For a long time the Brussels-Charleroi Canal was the physical and mental fault line that divided the centre of Brussels from the poorer districts on the other side of the water: densely populated neighbourhoods with high unemployment, a young population and an acute lack of space for play, sport and relaxation.

The Brussels Canal Zone is one of the most densely populated urban areas in Western Europe. It houses the neighbourhoods where many newcomers to the city first live. It is a place where population growth goes hand in hand with high youth poverty and unemployment. It is characterised by a desperate shortage of quality housing and collective space: there are no parks or squares, open or covered spaces to play, relax or meet up. Space that enables the city to breathe, as well as space for talent development, community building and entrepreneurship.

Developers have now discovered the Canal Zone as a result of increasing pressure on the housing market: empty hangars and derelict sites represent a treasure trove of unexplored construction possibilities. Although expensive lofts and apartment blocks do not solve the social issues. This raises the crucial question: are project developers to be given carte blanche to erect exclusive residential towers, or will there be an integrated approach that also takes account of the needs of existing residents?

To give politicians a nudge, the Festival Kanal Play Ground used temporary interventions to demonstrate the potential that has gone unused for a long time.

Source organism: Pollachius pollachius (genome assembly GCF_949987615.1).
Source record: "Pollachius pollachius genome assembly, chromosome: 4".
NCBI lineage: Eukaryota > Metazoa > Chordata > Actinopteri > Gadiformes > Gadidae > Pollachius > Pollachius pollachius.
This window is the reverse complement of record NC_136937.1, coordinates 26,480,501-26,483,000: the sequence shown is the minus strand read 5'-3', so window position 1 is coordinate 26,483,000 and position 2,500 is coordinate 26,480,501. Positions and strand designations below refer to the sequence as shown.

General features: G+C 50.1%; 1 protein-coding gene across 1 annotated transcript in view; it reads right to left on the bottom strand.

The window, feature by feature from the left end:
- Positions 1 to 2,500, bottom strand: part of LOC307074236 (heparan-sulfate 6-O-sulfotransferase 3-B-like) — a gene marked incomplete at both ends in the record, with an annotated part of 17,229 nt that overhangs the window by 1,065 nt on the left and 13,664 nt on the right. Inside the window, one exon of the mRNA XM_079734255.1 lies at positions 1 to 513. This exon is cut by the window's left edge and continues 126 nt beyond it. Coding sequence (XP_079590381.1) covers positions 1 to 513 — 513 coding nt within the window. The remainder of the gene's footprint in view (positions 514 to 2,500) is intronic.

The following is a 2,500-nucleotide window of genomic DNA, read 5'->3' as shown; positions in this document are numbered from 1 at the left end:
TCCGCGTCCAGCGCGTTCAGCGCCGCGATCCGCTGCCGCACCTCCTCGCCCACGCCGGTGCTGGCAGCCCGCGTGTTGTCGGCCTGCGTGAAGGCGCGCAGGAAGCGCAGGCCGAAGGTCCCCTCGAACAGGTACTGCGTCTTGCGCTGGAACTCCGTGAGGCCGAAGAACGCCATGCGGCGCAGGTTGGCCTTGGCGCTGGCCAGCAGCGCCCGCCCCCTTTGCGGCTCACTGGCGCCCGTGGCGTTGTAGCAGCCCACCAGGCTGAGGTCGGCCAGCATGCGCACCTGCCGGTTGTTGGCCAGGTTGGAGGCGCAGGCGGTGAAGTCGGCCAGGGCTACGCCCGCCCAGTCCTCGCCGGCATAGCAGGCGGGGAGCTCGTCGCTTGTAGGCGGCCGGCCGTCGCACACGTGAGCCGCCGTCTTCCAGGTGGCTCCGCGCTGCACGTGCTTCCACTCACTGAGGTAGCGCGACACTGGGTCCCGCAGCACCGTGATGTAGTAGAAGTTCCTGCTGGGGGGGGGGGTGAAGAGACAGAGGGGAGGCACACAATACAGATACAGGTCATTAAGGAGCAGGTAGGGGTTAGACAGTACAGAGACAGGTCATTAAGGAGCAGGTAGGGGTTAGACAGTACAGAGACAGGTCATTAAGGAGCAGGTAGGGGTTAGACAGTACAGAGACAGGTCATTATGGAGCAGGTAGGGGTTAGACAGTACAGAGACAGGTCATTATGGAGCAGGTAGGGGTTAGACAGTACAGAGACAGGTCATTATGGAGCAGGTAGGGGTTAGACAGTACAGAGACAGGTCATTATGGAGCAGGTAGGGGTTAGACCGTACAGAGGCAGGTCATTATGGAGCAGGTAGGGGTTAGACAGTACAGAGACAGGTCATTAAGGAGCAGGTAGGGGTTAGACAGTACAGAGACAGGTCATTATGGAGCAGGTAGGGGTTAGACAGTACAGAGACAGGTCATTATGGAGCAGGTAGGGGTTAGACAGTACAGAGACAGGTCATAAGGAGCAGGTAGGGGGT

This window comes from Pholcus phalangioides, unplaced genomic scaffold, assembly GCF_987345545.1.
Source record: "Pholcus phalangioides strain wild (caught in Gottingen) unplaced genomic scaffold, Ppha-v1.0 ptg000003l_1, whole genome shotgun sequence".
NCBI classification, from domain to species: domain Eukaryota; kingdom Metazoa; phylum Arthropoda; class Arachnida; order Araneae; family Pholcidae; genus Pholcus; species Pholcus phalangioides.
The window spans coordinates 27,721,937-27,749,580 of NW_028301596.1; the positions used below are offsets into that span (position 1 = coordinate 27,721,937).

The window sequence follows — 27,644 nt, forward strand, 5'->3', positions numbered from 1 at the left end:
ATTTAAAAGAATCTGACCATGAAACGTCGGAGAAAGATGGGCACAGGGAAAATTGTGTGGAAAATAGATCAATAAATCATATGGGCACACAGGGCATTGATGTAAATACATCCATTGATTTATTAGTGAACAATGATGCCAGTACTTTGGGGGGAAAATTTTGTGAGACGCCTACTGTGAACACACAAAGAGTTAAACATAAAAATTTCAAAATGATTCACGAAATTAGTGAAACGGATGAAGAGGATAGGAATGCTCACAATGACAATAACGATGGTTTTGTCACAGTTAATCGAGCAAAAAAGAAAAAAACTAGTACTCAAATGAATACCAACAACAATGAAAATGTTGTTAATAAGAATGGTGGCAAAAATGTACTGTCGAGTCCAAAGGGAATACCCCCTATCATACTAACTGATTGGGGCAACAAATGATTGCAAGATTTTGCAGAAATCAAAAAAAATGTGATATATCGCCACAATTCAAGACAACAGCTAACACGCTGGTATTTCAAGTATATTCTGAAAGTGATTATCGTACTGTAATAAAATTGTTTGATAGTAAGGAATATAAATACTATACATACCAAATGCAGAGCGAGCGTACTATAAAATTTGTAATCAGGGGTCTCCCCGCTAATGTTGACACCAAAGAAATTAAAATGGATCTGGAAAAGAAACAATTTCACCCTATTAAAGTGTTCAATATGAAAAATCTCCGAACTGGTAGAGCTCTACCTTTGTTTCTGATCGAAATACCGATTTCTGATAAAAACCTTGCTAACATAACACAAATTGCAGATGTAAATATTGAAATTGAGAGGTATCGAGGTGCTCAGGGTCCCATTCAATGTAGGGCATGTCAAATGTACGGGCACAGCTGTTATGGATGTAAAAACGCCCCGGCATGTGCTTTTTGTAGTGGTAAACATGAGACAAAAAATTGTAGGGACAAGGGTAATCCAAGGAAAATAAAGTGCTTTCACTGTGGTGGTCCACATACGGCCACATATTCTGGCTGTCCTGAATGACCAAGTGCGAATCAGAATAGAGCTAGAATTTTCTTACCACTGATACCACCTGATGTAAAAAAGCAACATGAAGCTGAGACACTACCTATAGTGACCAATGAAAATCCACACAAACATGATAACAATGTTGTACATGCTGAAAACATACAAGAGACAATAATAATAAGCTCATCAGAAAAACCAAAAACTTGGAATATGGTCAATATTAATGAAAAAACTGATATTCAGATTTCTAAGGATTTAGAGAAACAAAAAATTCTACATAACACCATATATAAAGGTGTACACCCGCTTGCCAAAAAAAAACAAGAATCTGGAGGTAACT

In close collaboration with youngsters, citizens and organisations, Festival Kanal Play Ground examined how the quality of the public space could be improved with spatial interventions. In 2013, there was an appeal for artistic and architectural proposals, installations and provocations. Ten of the resulting interventions, including BRIDGE, were actually implemented, and created extra space where there was previously none. They encouraged the unexpected use of unknown or underused sites, and enabled us to look from a fresh perspective at the city in the throes of transformation. 

The festival temporarily took over Akenkaai, near the former post office (De Post) printing works, and the site that has been prepared for the new tram bridge that will connect North Station with the Heysel stadium. The large brownfield sites and old industrial buildings on both sides of this section of the canal are currently undergoing a complete transformation. A vibrant new part of the city is being created here. Buildings are springing up like mushrooms, including the Up-site residential tower and the Brussel Leefmilieu and Government of Flanders offices.

Type: Exhibition, Public intervention, Atelier

Year: 17-21 September 2014

Initiators: Platform Kanal, Kaaitheater, Architecture Workroom Brussels

Canvas produced a documentary about the Brussels Canal Zone on the occasion of Festival Kanal Play Ground as part of the crossmedia project Atelier de Stad: Watch it here!